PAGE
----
1 NIV uses “Sovereign LORD” for /’aDoNaY YHVH/, which may be preferable to the NRSV “Lord GOD”.
1 Hebrew reads: to proclaim to captives: “freedom” and to prisoners: “release from darkness.” Emphasizing what is proclaimed.
1 /PQC-QUC/ “Release;” Lit. “Opening of eyes” NIV: “release from darkness.”
7 NIV, TEV, & NJB interpret this like: “because of shame … will receive double” NRSV, REB, NAB: “Because having received double shame.”
D. What is the literary style of the text? And how does it affect the reading? What does a poetic form do to the meaning? Lament/Praise/Petition? Any subtle variations in the repetitions? What is emphasized/minimized by the repetition?
- This is usually indented as poetry. But may be more similar to modern liturgical writings.
III. Question the text.
B. Are there any unusual details? Un-named characters? ‘Pointless’ description? Meanings of names of characters? What does a literal meaning of natural metaphors imply?
11 Here it is the earth or a garden that causes roots and stems to put forth. Elsewhere is this not attributed to God?
C. What is the center of gravity of the text? Where was the author heading? What question did the author intend to answer? What is the emotional center of the text? What music would it call for?
- COG: To proclaim the year of the LORD’s favor!
- Music: “All Hail the Power of Jesus Name!” Tune: CORONATION
D. Look for conflict: stated or implied.
- This text calls the people to rejoice for the coming of the salvation and vindication of the LORD, even though this is not yet at hand.
F. How will this text be heard by individuals in the congregation, including the preacher?
- A Christian congregation will hear this as the words of the eternal Christ spoken through the prophet Isaiah. Yet it is a song of one who has received the garment of salvation, rather than that of the one who bestows it.
- I will need to connect this passage to the hurtings of the congregation, so that they may rejoice with Isaiah for the promise of redemption in the Lord.
IV. What do the commentaries have to say about the text?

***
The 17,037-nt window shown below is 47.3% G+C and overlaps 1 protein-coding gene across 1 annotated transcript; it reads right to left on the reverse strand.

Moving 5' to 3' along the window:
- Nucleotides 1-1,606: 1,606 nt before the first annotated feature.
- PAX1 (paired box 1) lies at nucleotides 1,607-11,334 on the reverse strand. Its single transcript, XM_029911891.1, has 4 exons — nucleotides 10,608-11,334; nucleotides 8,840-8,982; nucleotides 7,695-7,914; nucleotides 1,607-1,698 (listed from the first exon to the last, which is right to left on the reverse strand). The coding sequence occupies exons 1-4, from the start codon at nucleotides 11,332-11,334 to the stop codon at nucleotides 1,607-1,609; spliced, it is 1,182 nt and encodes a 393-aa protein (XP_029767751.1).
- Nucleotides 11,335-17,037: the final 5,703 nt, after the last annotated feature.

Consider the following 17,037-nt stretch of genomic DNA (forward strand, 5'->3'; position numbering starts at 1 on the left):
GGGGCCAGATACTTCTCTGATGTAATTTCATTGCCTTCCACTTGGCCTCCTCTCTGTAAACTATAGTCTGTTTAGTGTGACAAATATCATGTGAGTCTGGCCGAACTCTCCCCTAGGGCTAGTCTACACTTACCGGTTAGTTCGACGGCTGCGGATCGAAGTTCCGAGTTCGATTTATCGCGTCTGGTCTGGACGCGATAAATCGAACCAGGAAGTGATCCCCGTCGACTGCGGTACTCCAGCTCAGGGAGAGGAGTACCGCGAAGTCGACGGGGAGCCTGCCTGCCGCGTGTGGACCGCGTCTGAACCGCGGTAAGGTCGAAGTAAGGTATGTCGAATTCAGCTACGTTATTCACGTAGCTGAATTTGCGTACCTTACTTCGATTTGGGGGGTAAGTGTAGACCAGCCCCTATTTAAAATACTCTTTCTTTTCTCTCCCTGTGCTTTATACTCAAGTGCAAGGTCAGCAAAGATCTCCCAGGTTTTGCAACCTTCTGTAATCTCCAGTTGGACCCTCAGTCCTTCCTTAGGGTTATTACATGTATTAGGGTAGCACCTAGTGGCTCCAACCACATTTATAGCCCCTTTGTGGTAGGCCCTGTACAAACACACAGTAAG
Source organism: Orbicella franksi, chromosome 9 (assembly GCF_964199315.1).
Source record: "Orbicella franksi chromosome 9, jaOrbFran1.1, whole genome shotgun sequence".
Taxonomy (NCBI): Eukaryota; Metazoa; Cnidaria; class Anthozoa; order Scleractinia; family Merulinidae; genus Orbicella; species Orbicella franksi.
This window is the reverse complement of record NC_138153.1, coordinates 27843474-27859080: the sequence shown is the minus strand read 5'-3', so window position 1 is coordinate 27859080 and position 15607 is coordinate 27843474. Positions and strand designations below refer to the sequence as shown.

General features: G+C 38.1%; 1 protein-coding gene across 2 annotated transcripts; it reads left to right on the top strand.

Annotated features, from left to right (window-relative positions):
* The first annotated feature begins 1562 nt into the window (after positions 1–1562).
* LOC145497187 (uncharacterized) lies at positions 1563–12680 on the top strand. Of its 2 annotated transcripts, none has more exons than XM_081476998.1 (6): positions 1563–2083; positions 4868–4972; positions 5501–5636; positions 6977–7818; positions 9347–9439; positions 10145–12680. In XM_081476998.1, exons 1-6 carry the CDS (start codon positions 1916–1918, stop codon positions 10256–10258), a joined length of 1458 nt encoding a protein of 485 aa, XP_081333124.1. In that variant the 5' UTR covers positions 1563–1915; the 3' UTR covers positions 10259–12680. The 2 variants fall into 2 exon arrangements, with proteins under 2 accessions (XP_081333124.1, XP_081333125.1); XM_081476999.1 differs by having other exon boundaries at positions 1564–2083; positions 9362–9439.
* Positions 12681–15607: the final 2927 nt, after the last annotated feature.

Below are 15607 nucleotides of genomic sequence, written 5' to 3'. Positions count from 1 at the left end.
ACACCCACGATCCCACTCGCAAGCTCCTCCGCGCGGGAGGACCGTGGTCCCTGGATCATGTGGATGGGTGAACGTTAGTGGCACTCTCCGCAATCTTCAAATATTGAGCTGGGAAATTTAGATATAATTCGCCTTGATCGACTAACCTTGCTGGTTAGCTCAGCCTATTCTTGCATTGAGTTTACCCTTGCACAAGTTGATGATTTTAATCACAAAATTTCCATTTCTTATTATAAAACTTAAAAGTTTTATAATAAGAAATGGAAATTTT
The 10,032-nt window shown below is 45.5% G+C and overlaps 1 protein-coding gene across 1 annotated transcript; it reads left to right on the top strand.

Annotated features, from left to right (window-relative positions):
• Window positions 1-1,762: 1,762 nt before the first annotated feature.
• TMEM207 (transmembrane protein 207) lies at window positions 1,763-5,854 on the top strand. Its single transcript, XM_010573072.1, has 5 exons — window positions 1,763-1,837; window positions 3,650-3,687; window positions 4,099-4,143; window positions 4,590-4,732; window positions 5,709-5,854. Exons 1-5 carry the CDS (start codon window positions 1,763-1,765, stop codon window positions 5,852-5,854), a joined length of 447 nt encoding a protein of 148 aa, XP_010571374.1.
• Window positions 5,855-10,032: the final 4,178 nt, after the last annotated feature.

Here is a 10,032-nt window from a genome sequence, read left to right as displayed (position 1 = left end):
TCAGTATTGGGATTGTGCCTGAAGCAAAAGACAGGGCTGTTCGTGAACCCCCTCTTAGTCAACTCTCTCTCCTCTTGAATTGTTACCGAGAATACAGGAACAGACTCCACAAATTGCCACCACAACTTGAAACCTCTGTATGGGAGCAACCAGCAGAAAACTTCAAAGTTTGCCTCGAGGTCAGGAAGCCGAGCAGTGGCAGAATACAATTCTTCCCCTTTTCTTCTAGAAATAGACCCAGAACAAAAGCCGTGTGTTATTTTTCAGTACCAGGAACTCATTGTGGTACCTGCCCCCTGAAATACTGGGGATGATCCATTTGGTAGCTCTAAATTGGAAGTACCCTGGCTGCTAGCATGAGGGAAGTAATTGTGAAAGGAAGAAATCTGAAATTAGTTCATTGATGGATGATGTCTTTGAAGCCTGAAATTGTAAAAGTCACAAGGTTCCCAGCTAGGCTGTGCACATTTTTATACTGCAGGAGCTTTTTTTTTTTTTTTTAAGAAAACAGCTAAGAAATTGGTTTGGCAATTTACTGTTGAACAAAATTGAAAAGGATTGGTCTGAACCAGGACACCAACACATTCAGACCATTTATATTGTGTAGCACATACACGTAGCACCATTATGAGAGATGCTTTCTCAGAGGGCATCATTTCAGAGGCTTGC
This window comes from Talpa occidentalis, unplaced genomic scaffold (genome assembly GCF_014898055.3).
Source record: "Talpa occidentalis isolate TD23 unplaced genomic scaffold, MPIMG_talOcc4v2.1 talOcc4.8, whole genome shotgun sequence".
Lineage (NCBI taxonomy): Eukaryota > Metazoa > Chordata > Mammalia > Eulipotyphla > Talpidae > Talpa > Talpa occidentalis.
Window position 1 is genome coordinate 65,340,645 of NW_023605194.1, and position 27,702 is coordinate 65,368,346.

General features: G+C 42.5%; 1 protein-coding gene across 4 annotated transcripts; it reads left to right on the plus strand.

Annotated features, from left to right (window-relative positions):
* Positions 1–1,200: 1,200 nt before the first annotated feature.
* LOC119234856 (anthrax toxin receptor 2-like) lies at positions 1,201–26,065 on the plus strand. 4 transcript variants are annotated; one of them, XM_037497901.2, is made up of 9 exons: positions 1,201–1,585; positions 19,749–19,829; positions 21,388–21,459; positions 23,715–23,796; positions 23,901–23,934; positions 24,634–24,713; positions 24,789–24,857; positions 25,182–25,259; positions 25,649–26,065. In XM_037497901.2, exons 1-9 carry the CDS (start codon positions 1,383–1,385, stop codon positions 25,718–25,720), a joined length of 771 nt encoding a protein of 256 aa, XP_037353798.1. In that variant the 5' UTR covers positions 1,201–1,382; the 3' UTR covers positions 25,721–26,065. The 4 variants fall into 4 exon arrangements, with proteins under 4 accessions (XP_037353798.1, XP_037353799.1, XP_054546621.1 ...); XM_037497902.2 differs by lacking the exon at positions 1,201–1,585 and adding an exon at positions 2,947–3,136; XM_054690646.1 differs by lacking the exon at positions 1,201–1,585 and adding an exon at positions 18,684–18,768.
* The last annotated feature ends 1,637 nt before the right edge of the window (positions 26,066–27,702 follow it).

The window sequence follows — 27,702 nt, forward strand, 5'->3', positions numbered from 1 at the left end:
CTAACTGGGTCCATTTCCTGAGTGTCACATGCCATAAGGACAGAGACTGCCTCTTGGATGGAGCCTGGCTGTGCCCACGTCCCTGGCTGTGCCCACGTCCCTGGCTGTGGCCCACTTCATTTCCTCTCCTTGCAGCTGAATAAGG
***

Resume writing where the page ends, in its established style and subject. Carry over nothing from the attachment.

Henry Sloan Coffin, “The Book of Isaiah: Chapters 40-66: Exposition”; The Interpreter’s Bible (Abingdon, 1956). “The contrast between ‘the year of the LORD’s favor’ and ‘the day of [his] vengeance’ is important: grace is God’s constant attitude toward [people]; vengeance is an occasional judgment necessary to remove obstacles to his grace.” “Such rejoicing in God alters the spiritual climate, clears the atmosphere so that his face is more plain, and restores morale.”
V. With respect to the hearers (including the preacher), What does this text want to say and do?
Those times when my sermons were best received,
when parishioners came up and said: “I felt you were preaching directly to me,”
were those times when I was preaching to myself. — Rabbi Chet Diamond
A. What is the theological meaning of the verses?
God’s promise of salvation is always before us, yet we must rejoice today because we look to the future with assurance of God’s justice and redemption.
B. Focus Statement: Central, controlling, unifying theme.
Although we may be afflicted, brokenhearted, and bound to circumstances, although we see ruins of what was around us, God calls us to rejoice in the promise of the year of his favor, for in worshiping the Lord we can see new possibilities.
C. Function Statement: What change in the hearer?
To learn to sing God’s praises in the face of adversity.